A cup of matcha after a meal may slow the growth of germs that cause periodontal disease and halitosis (bad breath).
Matcha Eliminates Bad Breath
We’ve all been victims of bad breath (halitosis). Matcha's natural antibacterial properties can help combat bad breath by reducing the population of bacteria in the mouth that contribute to unpleasant odors.
If you are an avid coffee gulper, you may have developed a very stinky dry mouth. Just like matcha, coffee contains caffeine and tannins, two compounds that cause halitosis and dry mouth, also known as xerostomia. These molecules stop the natural production of saliva, and once your mouth is dehydrated, the funky-smelling bacteria can thrive.
Matcha also contains caffeine and tannins, but unlike coffee, matcha has a plethora of other beneficial compounds that counteract the stinky, dry mouth effects of caffeine and tannins. Once again, catechins are here to save the day—or at least your breath.
Halitosis is caused by oral microbes like hydrogen sulfide (H2S) and methyl mercaptan (CH3SH). Oral microbes form in our mouths as a result of protein degradation. High in polyphenolic catechins, matcha tea seems to decrease H2S and CH3SH in the mouth.
Since tea polyphenols have been shown to have antimicrobial and deodorant effects, we have investigated whether green tea powder reduces [volatile sulfur compounds] in mouth air, and compared its effectiveness with that of other foods which are claimed to control halitosis. Immediately after administering the products, green tea showed the largest reduction in concentration of both H(2)S and CH(3)SH gasses, especially CH(3)SH which also demonstrated a better correlation with odor strength than H(2)S. (Lodhia, et. al.)
The high antioxidants and unique variety of compounds found in matcha help support the breakdown of sulfur compounds and reduce the production of sulfur compounds that breed bad breath.
Matcha Strengthens Tooth Enamel
Matcha has an alkalizing effect on the oral environment. It helps maintain a balanced pH level, strengthening tooth enamel and reducing the risk of acidic conditions that can harm teeth and gums.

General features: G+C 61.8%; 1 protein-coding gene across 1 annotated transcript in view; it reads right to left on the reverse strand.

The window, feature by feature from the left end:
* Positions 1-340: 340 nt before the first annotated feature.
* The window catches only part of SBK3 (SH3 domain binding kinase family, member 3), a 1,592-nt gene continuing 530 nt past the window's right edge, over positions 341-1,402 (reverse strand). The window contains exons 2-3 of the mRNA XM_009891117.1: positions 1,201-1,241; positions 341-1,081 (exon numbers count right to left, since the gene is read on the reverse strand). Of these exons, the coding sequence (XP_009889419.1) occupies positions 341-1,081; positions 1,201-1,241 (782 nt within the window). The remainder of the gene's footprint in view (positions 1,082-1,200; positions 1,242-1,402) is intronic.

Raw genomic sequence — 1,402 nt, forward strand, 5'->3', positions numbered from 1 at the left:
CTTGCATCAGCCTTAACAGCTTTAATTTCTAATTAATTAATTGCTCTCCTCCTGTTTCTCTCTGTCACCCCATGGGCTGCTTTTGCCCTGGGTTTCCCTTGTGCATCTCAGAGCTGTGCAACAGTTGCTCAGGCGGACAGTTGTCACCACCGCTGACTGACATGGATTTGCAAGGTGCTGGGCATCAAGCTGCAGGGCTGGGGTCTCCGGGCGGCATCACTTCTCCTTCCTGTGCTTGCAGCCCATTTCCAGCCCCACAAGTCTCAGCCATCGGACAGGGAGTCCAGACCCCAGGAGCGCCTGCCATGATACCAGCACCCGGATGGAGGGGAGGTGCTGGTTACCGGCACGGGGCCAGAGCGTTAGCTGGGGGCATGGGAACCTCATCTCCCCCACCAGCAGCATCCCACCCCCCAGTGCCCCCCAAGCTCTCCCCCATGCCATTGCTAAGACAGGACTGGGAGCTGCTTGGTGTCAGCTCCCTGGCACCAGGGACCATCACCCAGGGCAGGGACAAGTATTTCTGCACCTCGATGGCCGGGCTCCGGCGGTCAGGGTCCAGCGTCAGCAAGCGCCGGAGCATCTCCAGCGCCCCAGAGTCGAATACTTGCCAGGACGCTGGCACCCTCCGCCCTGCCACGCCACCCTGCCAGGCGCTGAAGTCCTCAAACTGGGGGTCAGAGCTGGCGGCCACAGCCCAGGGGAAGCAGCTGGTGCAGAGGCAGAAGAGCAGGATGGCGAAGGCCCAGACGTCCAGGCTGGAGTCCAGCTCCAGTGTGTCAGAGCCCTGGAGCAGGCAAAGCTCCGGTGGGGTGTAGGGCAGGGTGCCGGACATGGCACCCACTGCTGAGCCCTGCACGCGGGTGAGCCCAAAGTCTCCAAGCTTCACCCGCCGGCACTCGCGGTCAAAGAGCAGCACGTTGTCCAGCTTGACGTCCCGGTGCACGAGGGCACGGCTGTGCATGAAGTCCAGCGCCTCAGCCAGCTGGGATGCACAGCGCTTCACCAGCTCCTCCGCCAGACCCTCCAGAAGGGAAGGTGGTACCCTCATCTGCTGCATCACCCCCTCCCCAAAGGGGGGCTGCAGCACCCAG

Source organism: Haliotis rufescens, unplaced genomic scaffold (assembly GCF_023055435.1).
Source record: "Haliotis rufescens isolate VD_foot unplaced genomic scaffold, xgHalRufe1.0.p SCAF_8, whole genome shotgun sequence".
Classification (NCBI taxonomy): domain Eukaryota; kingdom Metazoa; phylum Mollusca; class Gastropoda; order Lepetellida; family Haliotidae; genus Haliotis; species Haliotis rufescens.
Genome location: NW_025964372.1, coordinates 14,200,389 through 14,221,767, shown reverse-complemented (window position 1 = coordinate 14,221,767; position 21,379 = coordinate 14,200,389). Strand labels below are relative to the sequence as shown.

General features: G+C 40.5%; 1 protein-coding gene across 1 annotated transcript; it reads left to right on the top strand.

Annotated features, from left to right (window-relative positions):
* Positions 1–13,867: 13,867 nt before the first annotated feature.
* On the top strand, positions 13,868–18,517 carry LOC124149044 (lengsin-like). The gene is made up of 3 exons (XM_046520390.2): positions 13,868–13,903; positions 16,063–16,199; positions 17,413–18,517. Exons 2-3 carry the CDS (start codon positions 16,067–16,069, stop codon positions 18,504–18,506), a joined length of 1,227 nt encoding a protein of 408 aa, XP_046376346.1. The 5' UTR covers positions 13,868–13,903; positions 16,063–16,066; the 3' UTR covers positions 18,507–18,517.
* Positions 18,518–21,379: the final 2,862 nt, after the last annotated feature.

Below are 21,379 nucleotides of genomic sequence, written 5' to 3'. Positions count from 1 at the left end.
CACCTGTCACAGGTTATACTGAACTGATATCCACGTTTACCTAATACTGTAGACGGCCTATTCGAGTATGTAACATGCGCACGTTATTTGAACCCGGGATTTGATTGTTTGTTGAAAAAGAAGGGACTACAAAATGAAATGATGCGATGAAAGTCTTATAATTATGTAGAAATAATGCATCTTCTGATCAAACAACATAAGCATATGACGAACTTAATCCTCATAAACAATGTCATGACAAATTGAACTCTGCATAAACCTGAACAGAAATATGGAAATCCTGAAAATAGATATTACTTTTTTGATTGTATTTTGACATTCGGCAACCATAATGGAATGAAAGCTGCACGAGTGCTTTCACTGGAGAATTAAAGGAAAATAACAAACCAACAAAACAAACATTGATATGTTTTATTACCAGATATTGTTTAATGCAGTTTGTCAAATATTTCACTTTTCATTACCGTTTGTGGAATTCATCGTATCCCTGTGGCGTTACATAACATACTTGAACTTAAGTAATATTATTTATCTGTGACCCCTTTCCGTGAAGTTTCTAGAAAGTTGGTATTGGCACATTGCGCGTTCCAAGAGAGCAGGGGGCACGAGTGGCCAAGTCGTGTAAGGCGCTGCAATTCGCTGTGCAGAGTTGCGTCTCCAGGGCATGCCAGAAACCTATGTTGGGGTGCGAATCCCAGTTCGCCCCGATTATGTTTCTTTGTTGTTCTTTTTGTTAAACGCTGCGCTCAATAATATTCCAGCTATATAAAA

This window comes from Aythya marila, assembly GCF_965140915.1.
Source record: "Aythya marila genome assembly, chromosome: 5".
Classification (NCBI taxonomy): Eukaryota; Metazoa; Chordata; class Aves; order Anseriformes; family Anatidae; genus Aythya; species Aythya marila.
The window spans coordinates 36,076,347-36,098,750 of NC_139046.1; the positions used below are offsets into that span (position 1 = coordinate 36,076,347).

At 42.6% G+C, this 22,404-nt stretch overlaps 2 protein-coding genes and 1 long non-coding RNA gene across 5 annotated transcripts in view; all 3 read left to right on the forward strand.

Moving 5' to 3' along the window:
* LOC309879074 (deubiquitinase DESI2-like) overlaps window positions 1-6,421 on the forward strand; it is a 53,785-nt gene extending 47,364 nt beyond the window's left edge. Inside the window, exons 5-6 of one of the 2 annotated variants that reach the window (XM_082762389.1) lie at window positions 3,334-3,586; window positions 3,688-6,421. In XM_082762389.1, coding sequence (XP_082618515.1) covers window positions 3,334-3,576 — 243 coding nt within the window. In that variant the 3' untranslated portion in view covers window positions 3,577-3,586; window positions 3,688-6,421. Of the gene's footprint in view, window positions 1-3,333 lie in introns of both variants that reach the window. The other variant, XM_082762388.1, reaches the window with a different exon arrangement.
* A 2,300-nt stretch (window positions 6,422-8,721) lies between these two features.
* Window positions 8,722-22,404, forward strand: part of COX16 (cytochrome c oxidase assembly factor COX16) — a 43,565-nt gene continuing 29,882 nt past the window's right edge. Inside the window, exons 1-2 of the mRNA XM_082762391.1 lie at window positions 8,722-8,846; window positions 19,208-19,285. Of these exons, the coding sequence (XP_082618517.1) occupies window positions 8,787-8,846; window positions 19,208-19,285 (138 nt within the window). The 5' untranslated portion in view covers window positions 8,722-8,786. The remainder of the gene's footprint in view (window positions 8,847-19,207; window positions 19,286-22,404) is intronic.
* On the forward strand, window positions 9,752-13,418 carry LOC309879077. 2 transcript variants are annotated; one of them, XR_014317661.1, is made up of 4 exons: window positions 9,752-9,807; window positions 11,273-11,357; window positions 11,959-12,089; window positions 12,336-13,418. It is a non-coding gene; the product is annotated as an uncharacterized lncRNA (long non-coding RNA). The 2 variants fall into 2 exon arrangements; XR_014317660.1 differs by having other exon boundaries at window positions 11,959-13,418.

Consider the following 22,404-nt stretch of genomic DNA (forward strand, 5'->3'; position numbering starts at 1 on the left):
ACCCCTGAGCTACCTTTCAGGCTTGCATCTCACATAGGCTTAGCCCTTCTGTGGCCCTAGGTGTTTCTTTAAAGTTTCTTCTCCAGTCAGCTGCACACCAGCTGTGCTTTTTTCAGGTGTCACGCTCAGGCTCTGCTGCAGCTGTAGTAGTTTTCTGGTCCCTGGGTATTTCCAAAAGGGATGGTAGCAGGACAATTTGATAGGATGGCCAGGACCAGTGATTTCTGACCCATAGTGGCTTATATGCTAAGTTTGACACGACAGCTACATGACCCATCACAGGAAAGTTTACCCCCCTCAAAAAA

Matcha can help strengthen and enhance the texture of damaged teeth. A 2012 study found that matcha significantly increases the hardness of teeth eroded by carbonated drinks. This means that, when treated with matcha, the eroded teeth became stronger and more resistant. The study showed that “green tea (Camellia sinensis) increased the microhardness of eroded dentin and improved the eroded texture.”
Matcha also has a protective effect on enamel, especially when consumed at colder temperatures.
We demonstrated that high temperature affects enamel composition likely inducing erosion; but more importantly, green tea can lessen this damage. The protection offered by tea is enhanced at cold temperature. (Manno, et. al.)
Matcha Against Oral Thrush
Have you ever noticed those creamy-white lesions on your tongue? That might be oral thrush. Oral thrush, also known as oral candidiasis, commonly affects patients with weakened immune systems. While it is normal to have some candida in your mouth, when it overgrows, it can cause unpleasant symptoms like:
- White lesions
- Taste deterioration
- A cottony sensation in your mouth
- Irritation and redness
- Cracking and redness around the corners of your mouth
There is limited research on the direct effects of matcha on oral thrush. However, matcha contains certain chemicals that may help treat oral thrush symptoms and enhance your natural immune system. Matcha seems to be able to reduce the number of oral Candida albicans (candida yeast) more effectively than other mouthwash agents.
The use of green tea as an endodontic irrigant can be helpful, since it is a biocompatible antioxidant and lacks the serious risks associated with the use of sodium hypochlorite. (Mollashahi, et. al.)
Catechins, and particularly EGCG, can inhibit the growth of candida yeast. Matcha’s antioxidant action supports immune function and controls fungal infections.